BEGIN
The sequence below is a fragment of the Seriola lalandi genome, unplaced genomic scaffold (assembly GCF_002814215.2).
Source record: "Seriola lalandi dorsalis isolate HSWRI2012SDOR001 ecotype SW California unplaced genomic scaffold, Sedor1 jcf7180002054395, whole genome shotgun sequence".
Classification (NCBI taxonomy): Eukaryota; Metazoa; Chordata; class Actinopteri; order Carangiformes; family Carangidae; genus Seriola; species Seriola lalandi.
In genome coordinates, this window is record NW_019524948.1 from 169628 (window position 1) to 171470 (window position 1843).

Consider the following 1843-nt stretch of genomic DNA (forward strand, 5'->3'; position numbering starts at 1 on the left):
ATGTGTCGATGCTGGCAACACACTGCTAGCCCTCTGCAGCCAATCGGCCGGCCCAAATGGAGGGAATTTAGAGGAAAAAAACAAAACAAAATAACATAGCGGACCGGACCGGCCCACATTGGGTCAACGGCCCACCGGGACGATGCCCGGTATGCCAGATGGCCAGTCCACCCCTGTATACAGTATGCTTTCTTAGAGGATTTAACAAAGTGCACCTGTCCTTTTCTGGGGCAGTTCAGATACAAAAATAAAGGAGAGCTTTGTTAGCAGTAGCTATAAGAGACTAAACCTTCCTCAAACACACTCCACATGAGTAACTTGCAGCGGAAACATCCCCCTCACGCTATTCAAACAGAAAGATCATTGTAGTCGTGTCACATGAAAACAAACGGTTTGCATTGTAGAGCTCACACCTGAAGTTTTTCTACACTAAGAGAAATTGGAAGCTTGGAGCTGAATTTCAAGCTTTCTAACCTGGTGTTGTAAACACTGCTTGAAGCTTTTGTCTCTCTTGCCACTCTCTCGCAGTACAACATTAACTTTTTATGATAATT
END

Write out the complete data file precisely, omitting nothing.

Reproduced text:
The sequence below is a fragment of the Seriola lalandi genome, unplaced genomic scaffold (assembly GCF_002814215.2).
Source record: "Seriola lalandi dorsalis isolate HSWRI2012SDOR001 ecotype SW California unplaced genomic scaffold, Sedor1 jcf7180002054395, whole genome shotgun sequence".
Classification (NCBI taxonomy): Eukaryota; Metazoa; Chordata; class Actinopteri; order Carangiformes; family Carangidae; genus Seriola; species Seriola lalandi.
In genome coordinates, this window is record NW_019524948.1 from 169628 (window position 1) to 171470 (window position 1843).

Consider the following 1843-nt stretch of genomic DNA (forward strand, 5'->3'; position numbering starts at 1 on the left):
ATGTGTCGATGCTGGCAACACACTGCTAGCCCTCTGCAGCCAATCGGCCGGCCCAAATGGAGGGAATTTAGAGGAAAAAAACAAAACAAAATAACATAGCGGACCGGACCGGCCCACATTGGGTCAACGGCCCACCGGGACGATGCCCGGTATGCCAGATGGCCAGTCCACCCCTGTATACAGTATGCTTTCTTAGAGGATTTAACAAAGTGCACCTGTCCTTTTCTGGGGCAGTTCAGATACAAAAATAAAGGAGAGCTTTGTTAGCAGTAGCTATAAGAGACTAAACCTTCCTCAAACACACTCCACATGAGTAACTTGCAGCGGAAACATCCCCCTCACGCTATTCAAACAGAAAGATCATTGTAGTCGTGTCACATGAAAACAAACGGTTTGCATTGTAGAGCTCACACCTGAAGTTTTTCTACACTAAGAGAAATTGGAAGCTTGGAGCTGAATTTCAAGCTTTCTAACCTGGTGTTGTAAACACTGCTTGAAGCTTTTGTCTCTCTTGCCACTCTCTCGCAGTACAACATTAACTTTTTATGATAATT